Page’s Keywords Indexed
When you’re building links to your site, you also want to make sure the page your link is placed on has a good chance of ranking.
Ahrefs’ Organic Keywords report shows you the keywords each page ranks for with their search volume, current rankings, and current organic traffic.
As a general rule, I don’t build links to sites/pages that don’t target relevant keywords with at least some traffic potential.
If I’m building links to a page that doesn’t rank for any keywords yet, it’s usually because the content is brand new.
To properly qualify a site:
- Make sure they generate traffic from organic search.
- Verify the keywords are similar to the ones you want to rank for.
- Look at the number of ranking keywords. If they have a high volume with many high-traffic positions (top 20), that’s a good sign.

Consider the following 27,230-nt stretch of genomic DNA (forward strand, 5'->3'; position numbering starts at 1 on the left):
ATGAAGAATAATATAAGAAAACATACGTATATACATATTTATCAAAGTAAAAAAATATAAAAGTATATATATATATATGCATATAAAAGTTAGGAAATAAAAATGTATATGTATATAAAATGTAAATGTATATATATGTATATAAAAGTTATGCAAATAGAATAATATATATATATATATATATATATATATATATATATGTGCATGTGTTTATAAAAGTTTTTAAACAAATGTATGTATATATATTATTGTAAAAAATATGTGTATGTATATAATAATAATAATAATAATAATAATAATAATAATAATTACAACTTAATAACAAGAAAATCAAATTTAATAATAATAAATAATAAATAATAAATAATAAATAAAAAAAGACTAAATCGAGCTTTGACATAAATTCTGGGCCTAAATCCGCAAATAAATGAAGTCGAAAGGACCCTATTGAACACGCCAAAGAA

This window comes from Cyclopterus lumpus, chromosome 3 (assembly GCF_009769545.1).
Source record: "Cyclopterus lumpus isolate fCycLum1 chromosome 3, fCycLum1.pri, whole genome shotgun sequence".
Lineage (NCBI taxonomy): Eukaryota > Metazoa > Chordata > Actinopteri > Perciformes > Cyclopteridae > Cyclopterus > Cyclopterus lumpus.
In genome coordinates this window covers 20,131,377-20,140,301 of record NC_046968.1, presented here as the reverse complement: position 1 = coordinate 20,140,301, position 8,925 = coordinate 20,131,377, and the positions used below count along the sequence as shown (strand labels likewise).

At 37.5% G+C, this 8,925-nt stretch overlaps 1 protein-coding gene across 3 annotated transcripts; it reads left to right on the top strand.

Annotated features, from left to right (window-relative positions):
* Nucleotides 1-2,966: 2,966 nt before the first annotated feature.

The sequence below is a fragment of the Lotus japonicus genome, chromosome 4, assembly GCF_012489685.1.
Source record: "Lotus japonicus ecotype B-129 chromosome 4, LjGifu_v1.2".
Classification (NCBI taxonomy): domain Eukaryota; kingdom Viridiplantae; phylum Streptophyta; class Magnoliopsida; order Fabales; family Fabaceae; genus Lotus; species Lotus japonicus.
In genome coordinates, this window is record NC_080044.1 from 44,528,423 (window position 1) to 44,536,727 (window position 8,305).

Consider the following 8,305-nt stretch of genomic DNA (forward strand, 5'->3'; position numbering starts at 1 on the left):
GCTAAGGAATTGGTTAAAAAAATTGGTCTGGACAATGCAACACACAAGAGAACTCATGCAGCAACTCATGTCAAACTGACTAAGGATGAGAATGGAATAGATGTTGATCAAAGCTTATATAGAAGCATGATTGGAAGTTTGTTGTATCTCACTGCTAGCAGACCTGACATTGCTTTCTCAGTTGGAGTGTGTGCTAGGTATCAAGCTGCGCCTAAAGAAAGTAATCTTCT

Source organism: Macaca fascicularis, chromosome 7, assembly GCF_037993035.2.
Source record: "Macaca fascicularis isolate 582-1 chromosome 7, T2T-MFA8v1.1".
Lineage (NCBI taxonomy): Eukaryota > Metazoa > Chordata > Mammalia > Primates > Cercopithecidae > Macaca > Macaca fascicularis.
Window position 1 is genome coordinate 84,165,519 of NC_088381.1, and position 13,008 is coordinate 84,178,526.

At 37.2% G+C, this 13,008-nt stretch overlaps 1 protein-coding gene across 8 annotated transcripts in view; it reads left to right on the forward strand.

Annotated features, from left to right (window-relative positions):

These are all good indicators that getting links from this site would actually help you.
I also like to use the Content Gap feature to see if there are any topics pertinent to their site’s niche that they don’t cover. That can be an easy link opportunity because you can offer to write a guest post on that topic and link back to your page as a resource.
If the site owner agrees, you get a relevant backlink from an authoritative site!
When building links, it’s essential to look at a website’s:
- Organic traffic and performance over time
- Top-performing pages for insights on what type of content gets more organic traffic
- Relevancy and authority in your niche
- Backlink profile for quality, authority, and context
- Keywords the page ranks for to ensure it has potential to rank with more backlinks
If you don’t want to learn everything about search engine optimization, buy the software subscriptions, or hire an in-house team to manage link building, you could just do what everyone else does: hire a link building agency.